Inside gaming: Gaming expansion elsewhere lifts Las Vegas
23 Apr 2012
By Howard Stutz
By Howard Stutz
Consider these facts and events:
- The most expensive single hotel-casino project on record is the Marina Bay Sands in Singapore, which opened in April 2010 at a cost of $5.5 billion.
- Las Vegas Sands Corp. wants to replicate Macau somewhere in Spain at a cost of more than $22 billion.
- MGM Resorts International, the Strip's largest casino operator with 10 properties, expressed interest last week in building a $2 billion to $6 billion hotel-casino in Toronto.
- Caesars Entertainment Corp., the Strip's other major casino operator, is opening the Horseshoe Casino Cleveland on May 14, a casino in Cincinnati next year and is lobbying to build a casino on Baltimore's waterfront.
- Before Florida lawmakers got cold feet in February and scuttled casino legalization bills, Las Vegas Sands, Wynn Resorts Ltd., MGM Resorts, Caesars Entertainment and others had executives exploring gaming potential in Miami.
- Massachusetts' three gaming licenses have drawn interest from Caesars Entertainment, Wynn Resorts, MGM Resorts, Ameristar Casinos and Penn National Gaming.
- MGM Resorts and Pinnacle Entertainment plan to build hotel-casinos in Vietnam.
Gaming expansion seems to be happening everywhere but Las Vegas.
And that's not really a bad thing.
When The Cosmopolitan of Las Vegas put away the party favors from its December 2010 grand opening, development on the Strip dried up. With the economy in recovery, analysts advised that Strip operators concentrate on filling their roughly 150,000 hotel rooms and put aside thoughts of new projects.
Still, publicly traded gaming companies need to expand their markets or else they do a disservice to their shareholders. In a sense, Las Vegas-based casino companies are taking what was created on the Strip to other markets and bringing the profits back home.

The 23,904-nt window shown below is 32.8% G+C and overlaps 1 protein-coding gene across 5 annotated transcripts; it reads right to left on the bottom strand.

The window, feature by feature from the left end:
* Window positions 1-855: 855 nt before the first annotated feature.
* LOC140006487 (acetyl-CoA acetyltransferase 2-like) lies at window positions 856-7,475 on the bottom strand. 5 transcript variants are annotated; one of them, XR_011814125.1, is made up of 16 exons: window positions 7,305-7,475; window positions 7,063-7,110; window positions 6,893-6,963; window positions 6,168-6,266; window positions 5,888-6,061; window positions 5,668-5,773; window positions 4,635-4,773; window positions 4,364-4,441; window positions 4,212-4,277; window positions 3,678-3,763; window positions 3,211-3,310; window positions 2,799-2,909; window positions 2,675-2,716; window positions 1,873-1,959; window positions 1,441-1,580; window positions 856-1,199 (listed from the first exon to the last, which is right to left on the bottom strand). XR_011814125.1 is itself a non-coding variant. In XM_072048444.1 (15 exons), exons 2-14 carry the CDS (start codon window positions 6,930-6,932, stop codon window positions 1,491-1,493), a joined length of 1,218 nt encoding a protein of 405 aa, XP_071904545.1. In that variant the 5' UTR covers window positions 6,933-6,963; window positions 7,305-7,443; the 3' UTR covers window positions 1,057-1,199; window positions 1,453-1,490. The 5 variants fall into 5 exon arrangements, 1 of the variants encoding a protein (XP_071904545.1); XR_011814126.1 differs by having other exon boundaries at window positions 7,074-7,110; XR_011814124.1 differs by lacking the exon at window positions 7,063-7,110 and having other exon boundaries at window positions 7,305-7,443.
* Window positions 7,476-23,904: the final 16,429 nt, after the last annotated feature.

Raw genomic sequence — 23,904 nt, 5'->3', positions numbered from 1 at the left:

The concept is what Bo Bernhard, executive director of the International Gaming Institute at the University of Nevada, Las Vegas, discussed in a study published last winter. He said gaming industry companies headquartered in Las Vegas can jump-start the economy by exporting intellectual capital to other markets.
Bernhard compared Las Vegas to Houston, which capitalized on its expertise in the oil industry by exporting industry knowledge to international markets, thus, returning profits to Texas.
Casino operators and slot machine manufacturers have developed a rich base of industry experts.
In the 1970s, Las Vegas and Reno were the country's only gaming markets, before Atlantic City. The notion of casinos in every state was a mixture of fiction and fantasy.
But now gaming is more than just dealing and service jobs, and it has gone global.
Macau serves as a good example of this process. Casinos operated by Las Vegas Sands, Wynn Resorts and MGM Resorts account for roughly 40 percent of Macau's roughly $3 billion in monthly gaming revenues. That figure could grow with the recent opening of the $4.4 billion Sands Cotai Central.
"Macau didn't take jobs from Las Vegas," Bo Bernhard said. "Macau has actually created jobs in Las Vegas. Most of the major gaming corporations have Asian analysis departments. What this growth has done has made Las Vegas the corporate headquarters for the gaming industry."
Bo Bernhard has suggested Las Vegas invest in educational programs to develop local talent that can handle the complexity of the industry's future. Like many, he advocates that Nevada build upon its technology base and become the regulatory and corporate home for legalized Internet gaming in the U.S.
Longtime Las Vegans can be vocal in wanting casino companies to take care of business close to home before embarking on ventures outside the Silver State.
For example, should Boyd Gaming Corp. look elsewhere before doing something with Echelon? It will be four years in August since the company halted work on the planned $4.8 billion Strip development. Boyd Gaming continues to spend an undisclosed amount of money each quarter to maintain the fenced 87-acre Echelon site.
Also, financier Carl Icahn has done little with the Fontainebleau, which he bought out of bankruptcy in 2010 for $150 million.
The planned $3 billion development was 70 percent complete when it ran out of money and construction was halted in April 2009. Icahn sold off the interior furnishings but the Fontainebleau sits as a hulking reminder of the Strip's economic meltdown.
"It's about the sophisticated deployment of capital," Bo Bernhard said.
Obviously, Las Vegas gaming development is not yet a strategic market.
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